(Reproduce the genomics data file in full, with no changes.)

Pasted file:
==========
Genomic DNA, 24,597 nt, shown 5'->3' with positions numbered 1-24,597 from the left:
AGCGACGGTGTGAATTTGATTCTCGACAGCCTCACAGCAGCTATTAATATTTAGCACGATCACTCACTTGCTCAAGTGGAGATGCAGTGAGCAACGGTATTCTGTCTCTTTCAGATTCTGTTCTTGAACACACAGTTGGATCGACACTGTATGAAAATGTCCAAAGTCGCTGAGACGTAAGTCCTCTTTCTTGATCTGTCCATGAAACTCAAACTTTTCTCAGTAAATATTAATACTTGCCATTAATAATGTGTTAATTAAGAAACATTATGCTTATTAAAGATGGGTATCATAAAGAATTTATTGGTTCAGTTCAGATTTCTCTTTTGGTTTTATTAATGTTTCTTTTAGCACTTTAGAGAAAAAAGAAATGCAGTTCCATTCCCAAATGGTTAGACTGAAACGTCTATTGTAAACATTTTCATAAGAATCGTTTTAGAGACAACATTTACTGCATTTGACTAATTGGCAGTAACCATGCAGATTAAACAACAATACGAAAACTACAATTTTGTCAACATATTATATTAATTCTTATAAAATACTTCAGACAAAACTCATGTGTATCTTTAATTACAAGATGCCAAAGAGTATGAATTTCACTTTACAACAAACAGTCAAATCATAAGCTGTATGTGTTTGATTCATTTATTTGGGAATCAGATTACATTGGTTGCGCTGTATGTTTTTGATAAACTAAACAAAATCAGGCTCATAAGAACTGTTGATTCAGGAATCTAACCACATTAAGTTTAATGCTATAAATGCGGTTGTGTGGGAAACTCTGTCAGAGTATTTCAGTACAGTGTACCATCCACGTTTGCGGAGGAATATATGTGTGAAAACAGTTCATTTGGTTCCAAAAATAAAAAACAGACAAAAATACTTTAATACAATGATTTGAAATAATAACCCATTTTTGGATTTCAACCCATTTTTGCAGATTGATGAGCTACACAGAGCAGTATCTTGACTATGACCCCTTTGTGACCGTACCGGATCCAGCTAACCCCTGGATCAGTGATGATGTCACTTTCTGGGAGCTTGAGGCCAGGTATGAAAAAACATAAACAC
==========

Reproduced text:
Genomic DNA, 24,597 nt, shown 5'->3' with positions numbered 1-24,597 from the left:
AGCGACGGTGTGAATTTGATTCTCGACAGCCTCACAGCAGCTATTAATATTTAGCACGATCACTCACTTGCTCAAGTGGAGATGCAGTGAGCAACGGTATTCTGTCTCTTTCAGATTCTGTTCTTGAACACACAGTTGGATCGACACTGTATGAAAATGTCCAAAGTCGCTGAGACGTAAGTCCTCTTTCTTGATCTGTCCATGAAACTCAAACTTTTCTCAGTAAATATTAATACTTGCCATTAATAATGTGTTAATTAAGAAACATTATGCTTATTAAAGATGGGTATCATAAAGAATTTATTGGTTCAGTTCAGATTTCTCTTTTGGTTTTATTAATGTTTCTTTTAGCACTTTAGAGAAAAAAGAAATGCAGTTCCATTCCCAAATGGTTAGACTGAAACGTCTATTGTAAACATTTTCATAAGAATCGTTTTAGAGACAACATTTACTGCATTTGACTAATTGGCAGTAACCATGCAGATTAAACAACAATACGAAAACTACAATTTTGTCAACATATTATATTAATTCTTATAAAATACTTCAGACAAAACTCATGTGTATCTTTAATTACAAGATGCCAAAGAGTATGAATTTCACTTTACAACAAACAGTCAAATCATAAGCTGTATGTGTTTGATTCATTTATTTGGGAATCAGATTACATTGGTTGCGCTGTATGTTTTTGATAAACTAAACAAAATCAGGCTCATAAGAACTGTTGATTCAGGAATCTAACCACATTAAGTTTAATGCTATAAATGCGGTTGTGTGGGAAACTCTGTCAGAGTATTTCAGTACAGTGTACCATCCACGTTTGCGGAGGAATATATGTGTGAAAACAGTTCATTTGGTTCCAAAAATAAAAAACAGACAAAAATACTTTAATACAATGATTTGAAATAATAACCCATTTTTGGATTTCAACCCATTTTTGCAGATTGATGAGCTACACAGAGCAGTATCTTGACTATGACCCCTTTGTGACCGTACCGGATCCAGCTAACCCCTGGATCAGTGATGATGTCACTTTCTGGGAGCTTGAGGCCAGGTATGAAAAAACATAAACAC